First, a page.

Reading Visit Notes Improves Medication Adherence, Suggests New Survey

Physicians and nurses enter medications in visit notes, often with the help of EMR-integrated medical transcription services. However, getting patients to adhere to their medication prescriptions is a major concern for healthcare providers. Studies show that poor medication adherence causes preventable deaths and costs the U.S. economybillions of dollars annually. The good news is that a new study found that online access to visit notes can promote medication adherence.  Published by leaders from OpenNotes, the study covered 20,000 patients at three early OpenNotes facilities – Beth Israel Deaconess Medical Center (BIDMC), the University of Washington Medicine (UW), and Geisinger Health System.

Reading Visit Notes improves Medication Adherence

Medication adherence is necessary to properly manage symptoms, reduce adverse reactions, and improve quality of life. Nonadherence can lead to adverse outcomes especially in patients who have various comorbilities and take multiple medications. It can increase risk of ED visits, and hospitalizations, and death.

A research review published in Annals of Internal Medicine estimated poor medication adherence costs the U.S. health care system between $100 billion and $289 billion annually. Lack of adherence was responsible for approximately 125,000 deaths each year, as well as at least 10 percent of hospitalizations that occur every year.According to the review, studies consistently show that “20 percent to 30 percent of medication prescriptions are never filled, and that about 50 percent of medications for chronic disease are not taken as prescribed.” The researchers found that individuals who take prescription drugs generally only take about 50 percent of the prescribed doses.

Experts say a lack of medication adherence also can explain why some prescription drugs appear to work better in studies than they do among the general population, and why patients experience relapses or die when they have been prescribed medication that should control their conditions, New York Times’ “Well” reports. Simply put, former Surgeon General Everett Koop said, “Drugs don’t work in patients who don’t take them.”

Experts suggest that medication adherence can be improved via mobile medication management, pharmacist interventions, predictive analysis and integrated data systems, and lowering the costs of drugs.

Patient compliance refers to the extent to which a patient correctly follows medical advice. The new OpenNotes survey suggests that patients who read their visit notes are more likely to understand prescription advice and follow it. Summarizing the findings the study, Patient Engagement HIT reports that access to clinician notes helped

  • 64 percent of patient respondents better understand why their clinician prescribed a certain medication,
  • Another 62 percent feel more in control of their medications
  • 57 percent of respondents find answers to questions they had about their medications, saving them a call to their doctors
  • 61 percent of respondents feel more comfortable taking their medications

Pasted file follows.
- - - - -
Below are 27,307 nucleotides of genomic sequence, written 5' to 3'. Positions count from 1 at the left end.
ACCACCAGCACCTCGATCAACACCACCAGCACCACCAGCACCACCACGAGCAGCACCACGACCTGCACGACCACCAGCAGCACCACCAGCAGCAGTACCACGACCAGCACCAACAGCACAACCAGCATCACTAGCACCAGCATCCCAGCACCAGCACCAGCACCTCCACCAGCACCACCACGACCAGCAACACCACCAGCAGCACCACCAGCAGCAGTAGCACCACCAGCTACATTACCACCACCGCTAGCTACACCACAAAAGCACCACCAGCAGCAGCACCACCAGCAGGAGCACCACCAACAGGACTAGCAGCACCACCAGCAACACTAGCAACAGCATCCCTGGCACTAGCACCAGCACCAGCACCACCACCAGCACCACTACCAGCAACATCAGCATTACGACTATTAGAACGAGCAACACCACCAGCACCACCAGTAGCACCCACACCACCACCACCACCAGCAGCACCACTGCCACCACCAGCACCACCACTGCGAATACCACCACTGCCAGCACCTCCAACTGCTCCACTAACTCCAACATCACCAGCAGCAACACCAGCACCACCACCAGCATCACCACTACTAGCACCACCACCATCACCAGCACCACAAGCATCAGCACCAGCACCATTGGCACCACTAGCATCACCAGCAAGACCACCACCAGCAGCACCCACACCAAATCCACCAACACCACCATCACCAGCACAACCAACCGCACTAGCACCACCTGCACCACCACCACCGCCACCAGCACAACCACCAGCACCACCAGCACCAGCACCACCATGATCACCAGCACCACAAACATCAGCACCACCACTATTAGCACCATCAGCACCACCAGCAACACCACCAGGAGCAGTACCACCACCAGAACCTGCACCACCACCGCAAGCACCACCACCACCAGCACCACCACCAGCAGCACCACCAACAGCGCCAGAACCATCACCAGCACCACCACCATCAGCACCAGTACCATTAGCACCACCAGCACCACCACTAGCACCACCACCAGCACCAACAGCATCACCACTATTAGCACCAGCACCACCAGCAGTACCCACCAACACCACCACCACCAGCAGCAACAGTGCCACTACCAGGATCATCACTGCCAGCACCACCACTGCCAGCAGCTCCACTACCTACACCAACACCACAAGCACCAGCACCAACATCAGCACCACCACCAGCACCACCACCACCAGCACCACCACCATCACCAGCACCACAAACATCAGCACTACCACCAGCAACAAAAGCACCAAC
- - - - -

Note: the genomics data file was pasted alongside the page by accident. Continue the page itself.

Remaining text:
While 14 percent of patients at BIDMC and Geisinger reported that access to visit notesimproved their ability to adhere to medication plans, at UW, thirty-three percent of patients reported medication adherence improvements. Patients who did not speak English or who have lower literacy scores were found to have more noticeable improvements.

Catherine DesRoches, DrPH, executive director of OpenNotes describes sharing clinical notes with patients as a “relatively low-cost, low-touch intervention.” (

However, the study’s co-author recognizes that this kind of transparent communication is not easy as it is a departure from convention. Physicians considering note-sharing for the first time would tend to worry aboutpotential effects on their workflow and about making their patients nervous. But he points out that experience shows that patients approve it and it holds great promise for medication adherence. In addition, transparency is mandated by federal law and policy and providers need to utilize the opportunity to share health care information to promote clinical management and health improvement.

Giving patients the ability to access their notes can boost medication adherence. For this to work, physicians need to maintain accurate medication records, and according to Mag Mutual, this can be a challenge. Medication reconciliation, the process recommended for providers to maintain the most complete and accurate list possible of a patient’s current medications, can be compromised by several factors such aspatients’ lack of knowledge of their medications,physician and nurse workflows, frequent changes in patients’ medications, use of undocumented over-the-counter medicines,and lack of integration of patient health records across the continuum of care.

A collaborative approach to medication management requires both patient and provider interventions. Among other things, accurate and timely charting is crucial. Outsourcing medical transcription can help with this by allowing physicians maintain precise, concise and clear visit notes with a medication list that includes continued medications, modified medications, new medications and discontinued medications.

Julie Clements

About Julie Clements

Joined the MOS team in March of 2008. Julie Clements has background in the healthcare staffing arena; as well as 6 years as Director of Sales and Marketing at a 4 star resort. Julie was instrumental in the creation of the medical record review division (and new web site); and has especially grown this division along with data conversion of all kinds.